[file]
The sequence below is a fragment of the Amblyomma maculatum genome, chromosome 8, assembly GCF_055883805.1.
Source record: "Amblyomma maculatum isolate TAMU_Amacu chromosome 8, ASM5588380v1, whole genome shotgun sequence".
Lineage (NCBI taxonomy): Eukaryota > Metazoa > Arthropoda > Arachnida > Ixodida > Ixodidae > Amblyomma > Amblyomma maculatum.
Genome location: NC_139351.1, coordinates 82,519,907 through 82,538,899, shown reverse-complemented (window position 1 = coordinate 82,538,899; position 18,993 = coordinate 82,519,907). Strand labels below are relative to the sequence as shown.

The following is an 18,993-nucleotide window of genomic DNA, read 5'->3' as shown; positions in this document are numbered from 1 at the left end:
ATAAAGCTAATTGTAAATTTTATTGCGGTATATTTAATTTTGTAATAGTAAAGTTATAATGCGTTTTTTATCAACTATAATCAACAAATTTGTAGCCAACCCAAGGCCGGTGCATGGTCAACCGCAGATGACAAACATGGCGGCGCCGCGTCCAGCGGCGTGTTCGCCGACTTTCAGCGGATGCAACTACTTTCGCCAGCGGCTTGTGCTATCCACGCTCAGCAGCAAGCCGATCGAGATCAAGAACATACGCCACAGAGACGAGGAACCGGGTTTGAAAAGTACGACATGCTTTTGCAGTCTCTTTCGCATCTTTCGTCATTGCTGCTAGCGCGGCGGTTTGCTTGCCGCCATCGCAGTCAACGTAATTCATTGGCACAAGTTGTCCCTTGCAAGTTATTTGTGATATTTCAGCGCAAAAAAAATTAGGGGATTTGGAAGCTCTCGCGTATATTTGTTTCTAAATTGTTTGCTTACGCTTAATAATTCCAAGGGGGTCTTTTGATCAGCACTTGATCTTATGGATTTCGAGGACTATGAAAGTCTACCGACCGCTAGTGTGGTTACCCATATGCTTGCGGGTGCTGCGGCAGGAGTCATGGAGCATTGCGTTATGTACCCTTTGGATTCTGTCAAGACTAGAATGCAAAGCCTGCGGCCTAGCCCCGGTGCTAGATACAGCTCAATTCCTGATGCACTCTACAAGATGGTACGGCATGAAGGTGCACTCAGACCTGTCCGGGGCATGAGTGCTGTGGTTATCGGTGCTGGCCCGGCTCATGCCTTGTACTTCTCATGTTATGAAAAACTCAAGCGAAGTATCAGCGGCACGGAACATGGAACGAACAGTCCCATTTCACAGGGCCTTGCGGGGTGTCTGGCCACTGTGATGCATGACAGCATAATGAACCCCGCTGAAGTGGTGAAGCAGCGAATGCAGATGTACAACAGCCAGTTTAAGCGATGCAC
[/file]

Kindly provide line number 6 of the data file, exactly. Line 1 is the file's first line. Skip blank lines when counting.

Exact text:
ATAAAGCTAATTGTAAATTTTATTGCGGTATATTTAATTTTGTAATAGTAAAGTTATAATGCGTTTTTTATCAACTATAATCAACAAATTTGTAGCCAACCCAAGGCCGGTGCATGGTCAACCGCAGATGACAAACATGGCGGCGCCGCGTCCAGCGGCGTGTTCGCCGACTTTCAGCGGATGCAACTACTTTCGCCAGCGGCTTGTGCTATCCACGCTCAGCAGCAAGCCGATCGAGATCAAGAACATACGCCACAGAGACGAGGAACCGGGTTTGAAAAGTACGACATGCTTTTGCAGTCTCTTTCGCATCTTTCGTCATTGCTGCTAGCGCGGCGGTTTGCTTGCCGCCATCGCAGTCAACGTAATTCATTGGCACAAGTTGTCCCTTGCAAGTTATTTGTGATATTTCAGCGCAAAAAAAATTAGGGGATTTGGAAGCTCTCGCGTATATTTGTTTCTAAATTGTTTGCTTACGCTTAATAATTCCAAGGGGGTCTTTTGATCAGCACTTGATCTTATGGATTTCGAGGACTATGAAAGTCTACCGACCGCTAGTGTGGTTACCCATATGCTTGCGGGTGCTGCGGCAGGAGTCATGGAGCATTGCGTTATGTACCCTTTGGATTCTGTCAAGACTAGAATGCAAAGCCTGCGGCCTAGCCCCGGTGCTAGATACAGCTCAATTCCTGATGCACTCTACAAGATGGTACGGCATGAAGGTGCACTCAGACCTGTCCGGGGCATGAGTGCTGTGGTTATCGGTGCTGGCCCGGCTCATGCCTTGTACTTCTCATGTTATGAAAAACTCAAGCGAAGTATCAGCGGCACGGAACATGGAACGAACAGTCCCATTTCACAGGGCCTTGCGGGGTGTCTGGCCACTGTGATGCATGACAGCATAATGAACCCCGCTGAAGTGGTGAAGCAGCGAATGCAGATGTACAACAGCCAGTTTAAGCGATGCAC